Izzie Price, The Independent
Another day, another rumour that Taylor Swift has updated her relationship status. Only a few days ago, she was reportedly head over heels with 1975 frontman Matty Healy. Now, according to Entertainment Tonight, they’re reported to have called it quits after realising they were “not really compatible with each other”. I don’t like it. I don’t mean I don’t like this rumoured relationship specifically – I don’t know anything about Matty Healy. If Taylor’s happy, I’m happy. No, the thing I don’t like is the incessant rumour mill that continues to surround Taylor Swift’s love life. Swift still hasn’t been granted any sort of respite from dating in the wake of her reported break-up from Joe Alwyn earlier this year. Taking time to clear her head after the ending of a six-year relationship? Forget it. Grieving the loss of someone who meant the world to her? Not a chance. Actually enjoying being single? I can practically hear the indignant spluttering of anyone who still fervently (it’s always a fervent belief) believes a woman’s greatest success, happiness and fulfillment comes from being partnered up. Better yet, married with children.
And that’s what I really, really don’t like. The “Who-could-Taylor-Swift-be-dating-because-she-MUST-be-dating-someone” rumour mill is sexist and demeaning, and that’s putting it mildly. It’s disrespectful – not least because Swift asked the media years ago to stop speculating on her dating life, tweeting: “As my 25th birthday present from the media, I’d like for you to stop accusing all my friends of dating me.” And it has more than a few shades of “Poor Jen”.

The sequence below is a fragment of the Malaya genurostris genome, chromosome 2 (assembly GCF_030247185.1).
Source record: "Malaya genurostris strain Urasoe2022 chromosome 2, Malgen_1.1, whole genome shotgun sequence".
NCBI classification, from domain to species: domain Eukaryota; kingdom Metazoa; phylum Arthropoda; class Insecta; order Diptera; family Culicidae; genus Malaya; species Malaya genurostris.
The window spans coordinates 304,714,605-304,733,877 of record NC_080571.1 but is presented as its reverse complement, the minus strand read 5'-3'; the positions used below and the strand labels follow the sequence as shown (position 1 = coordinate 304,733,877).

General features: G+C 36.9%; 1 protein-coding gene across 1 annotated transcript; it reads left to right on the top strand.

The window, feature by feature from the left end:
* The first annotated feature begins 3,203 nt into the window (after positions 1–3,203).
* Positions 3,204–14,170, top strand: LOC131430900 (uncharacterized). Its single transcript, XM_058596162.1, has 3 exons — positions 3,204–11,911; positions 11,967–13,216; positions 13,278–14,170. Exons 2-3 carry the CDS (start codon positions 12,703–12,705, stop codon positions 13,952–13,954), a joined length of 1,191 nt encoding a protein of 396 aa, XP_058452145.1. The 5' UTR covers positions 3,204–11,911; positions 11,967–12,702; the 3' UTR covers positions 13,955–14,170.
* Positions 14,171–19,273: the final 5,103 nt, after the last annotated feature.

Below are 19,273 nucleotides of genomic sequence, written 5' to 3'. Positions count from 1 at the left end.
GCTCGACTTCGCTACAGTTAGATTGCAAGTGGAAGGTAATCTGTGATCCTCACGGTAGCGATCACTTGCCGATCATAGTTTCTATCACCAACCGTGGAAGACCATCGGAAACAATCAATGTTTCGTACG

“Poor Jen”: the patronising, demeaning, sexist and, most of all, incorrect moniker that’s been repeatedly applied to Jennifer Aniston over the years. It started when her ex-husband Brad Pitt ended their relationship in 2005 in order to pursue one with Angelina Jolie (and, to be fair, that’s when the moniker was at its most appropriate; going through a divorce of that nature, let alone your name being splashed across headlines with false narratives like “your husband left you because you refused to give him a baby”, is a form of pain I can’t begin to get my head around).
Then, it continued to bubble to the surface of media headlines every time one of her relationships ended, with the inference being: “Poor Jen. She’s single, and she doesn’t have children. She must be unutterably, inexpressibly miserable.”
Jennifer Aniston never wanted or needed our pity. With an estimated net worth of $320 million, she’s one of the most successful women in her industry – and, given the competitive, ruthless nature of Hollywood (particularly for women), that equates to… the world.